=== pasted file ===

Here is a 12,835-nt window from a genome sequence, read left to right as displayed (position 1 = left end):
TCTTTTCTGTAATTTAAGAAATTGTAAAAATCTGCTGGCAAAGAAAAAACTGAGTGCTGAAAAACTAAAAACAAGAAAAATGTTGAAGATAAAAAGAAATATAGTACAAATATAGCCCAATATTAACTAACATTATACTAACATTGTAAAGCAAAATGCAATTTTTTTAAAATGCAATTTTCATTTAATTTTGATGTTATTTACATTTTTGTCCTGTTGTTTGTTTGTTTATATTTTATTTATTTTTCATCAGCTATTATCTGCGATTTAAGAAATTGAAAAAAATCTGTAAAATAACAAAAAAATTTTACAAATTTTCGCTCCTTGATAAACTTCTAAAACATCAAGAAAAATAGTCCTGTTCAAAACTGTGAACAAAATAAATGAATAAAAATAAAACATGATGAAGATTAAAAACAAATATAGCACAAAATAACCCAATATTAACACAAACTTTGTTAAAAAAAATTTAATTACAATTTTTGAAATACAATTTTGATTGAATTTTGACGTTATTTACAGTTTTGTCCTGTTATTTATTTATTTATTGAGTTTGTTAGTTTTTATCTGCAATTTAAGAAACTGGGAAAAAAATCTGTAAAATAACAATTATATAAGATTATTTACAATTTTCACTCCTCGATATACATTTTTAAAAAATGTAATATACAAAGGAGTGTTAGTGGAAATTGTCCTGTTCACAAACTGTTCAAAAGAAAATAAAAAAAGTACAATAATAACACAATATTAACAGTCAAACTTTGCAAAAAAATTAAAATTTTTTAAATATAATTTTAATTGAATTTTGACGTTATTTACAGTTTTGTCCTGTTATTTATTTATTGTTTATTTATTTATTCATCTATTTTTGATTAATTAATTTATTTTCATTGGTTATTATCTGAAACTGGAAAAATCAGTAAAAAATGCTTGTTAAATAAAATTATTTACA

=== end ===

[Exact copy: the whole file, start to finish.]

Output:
Here is a 12,835-nt window from a genome sequence, read left to right as displayed (position 1 = left end):
TCTTTTCTGTAATTTAAGAAATTGTAAAAATCTGCTGGCAAAGAAAAAACTGAGTGCTGAAAAACTAAAAACAAGAAAAATGTTGAAGATAAAAAGAAATATAGTACAAATATAGCCCAATATTAACTAACATTATACTAACATTGTAAAGCAAAATGCAATTTTTTTAAAATGCAATTTTCATTTAATTTTGATGTTATTTACATTTTTGTCCTGTTGTTTGTTTGTTTATATTTTATTTATTTTTCATCAGCTATTATCTGCGATTTAAGAAATTGAAAAAAATCTGTAAAATAACAAAAAAATTTTACAAATTTTCGCTCCTTGATAAACTTCTAAAACATCAAGAAAAATAGTCCTGTTCAAAACTGTGAACAAAATAAATGAATAAAAATAAAACATGATGAAGATTAAAAACAAATATAGCACAAAATAACCCAATATTAACACAAACTTTGTTAAAAAAAATTTAATTACAATTTTTGAAATACAATTTTGATTGAATTTTGACGTTATTTACAGTTTTGTCCTGTTATTTATTTATTTATTGAGTTTGTTAGTTTTTATCTGCAATTTAAGAAACTGGGAAAAAAATCTGTAAAATAACAATTATATAAGATTATTTACAATTTTCACTCCTCGATATACATTTTTAAAAAATGTAATATACAAAGGAGTGTTAGTGGAAATTGTCCTGTTCACAAACTGTTCAAAAGAAAATAAAAAAAGTACAATAATAACACAATATTAACAGTCAAACTTTGCAAAAAAATTAAAATTTTTTAAATATAATTTTAATTGAATTTTGACGTTATTTACAGTTTTGTCCTGTTATTTATTTATTGTTTATTTATTTATTCATCTATTTTTGATTAATTAATTTATTTTCATTGGTTATTATCTGAAACTGGAAAAATCAGTAAAAAATGCTTGTTAAATAAAATTATTTACA